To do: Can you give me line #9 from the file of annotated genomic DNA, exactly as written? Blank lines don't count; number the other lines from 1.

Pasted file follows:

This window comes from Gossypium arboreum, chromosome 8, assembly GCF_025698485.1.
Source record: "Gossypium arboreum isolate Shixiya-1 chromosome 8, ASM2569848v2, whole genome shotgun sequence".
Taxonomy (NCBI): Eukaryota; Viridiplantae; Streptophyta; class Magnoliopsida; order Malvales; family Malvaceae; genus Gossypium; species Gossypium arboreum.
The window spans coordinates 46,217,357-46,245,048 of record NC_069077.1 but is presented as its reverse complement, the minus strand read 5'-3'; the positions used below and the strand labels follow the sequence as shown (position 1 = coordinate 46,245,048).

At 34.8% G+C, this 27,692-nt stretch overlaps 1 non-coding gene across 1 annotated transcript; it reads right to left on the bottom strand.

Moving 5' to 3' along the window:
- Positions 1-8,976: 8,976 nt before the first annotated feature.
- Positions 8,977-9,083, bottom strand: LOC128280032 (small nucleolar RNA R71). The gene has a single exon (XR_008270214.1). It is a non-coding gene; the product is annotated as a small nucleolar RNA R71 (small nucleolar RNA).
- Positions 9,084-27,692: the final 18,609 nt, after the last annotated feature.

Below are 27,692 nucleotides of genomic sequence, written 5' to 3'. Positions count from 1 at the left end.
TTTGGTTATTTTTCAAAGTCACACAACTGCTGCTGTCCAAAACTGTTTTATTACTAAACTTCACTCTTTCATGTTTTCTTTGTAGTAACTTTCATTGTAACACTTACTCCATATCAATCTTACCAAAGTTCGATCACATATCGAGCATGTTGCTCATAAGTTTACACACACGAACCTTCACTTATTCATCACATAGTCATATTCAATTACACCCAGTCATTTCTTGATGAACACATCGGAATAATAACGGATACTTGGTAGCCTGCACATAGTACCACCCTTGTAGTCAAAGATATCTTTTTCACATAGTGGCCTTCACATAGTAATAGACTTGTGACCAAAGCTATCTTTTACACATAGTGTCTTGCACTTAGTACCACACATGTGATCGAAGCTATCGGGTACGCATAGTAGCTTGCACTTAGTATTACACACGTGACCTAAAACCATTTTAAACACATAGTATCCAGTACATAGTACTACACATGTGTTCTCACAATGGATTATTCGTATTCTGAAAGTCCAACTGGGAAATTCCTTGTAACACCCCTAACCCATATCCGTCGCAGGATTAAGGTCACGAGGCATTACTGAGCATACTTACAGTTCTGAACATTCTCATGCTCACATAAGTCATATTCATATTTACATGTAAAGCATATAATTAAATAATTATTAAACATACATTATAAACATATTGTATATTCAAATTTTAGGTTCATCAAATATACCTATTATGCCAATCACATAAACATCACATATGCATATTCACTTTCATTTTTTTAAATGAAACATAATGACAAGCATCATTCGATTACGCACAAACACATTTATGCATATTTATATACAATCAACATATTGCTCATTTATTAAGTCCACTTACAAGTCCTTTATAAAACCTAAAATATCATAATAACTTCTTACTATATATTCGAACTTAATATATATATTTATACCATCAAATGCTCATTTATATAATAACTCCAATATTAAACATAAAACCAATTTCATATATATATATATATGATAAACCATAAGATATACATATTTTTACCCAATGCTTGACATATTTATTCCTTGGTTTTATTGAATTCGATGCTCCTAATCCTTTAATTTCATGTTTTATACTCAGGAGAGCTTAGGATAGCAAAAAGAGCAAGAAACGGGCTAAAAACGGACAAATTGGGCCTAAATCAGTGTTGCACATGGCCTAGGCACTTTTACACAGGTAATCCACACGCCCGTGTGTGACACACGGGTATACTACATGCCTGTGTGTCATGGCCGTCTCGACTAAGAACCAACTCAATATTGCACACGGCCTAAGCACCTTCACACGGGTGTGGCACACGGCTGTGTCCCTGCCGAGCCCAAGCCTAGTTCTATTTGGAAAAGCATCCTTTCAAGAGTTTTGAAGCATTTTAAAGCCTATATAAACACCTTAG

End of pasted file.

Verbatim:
- Positions 9,084-27,692: the final 18,609 nt, after the last annotated feature.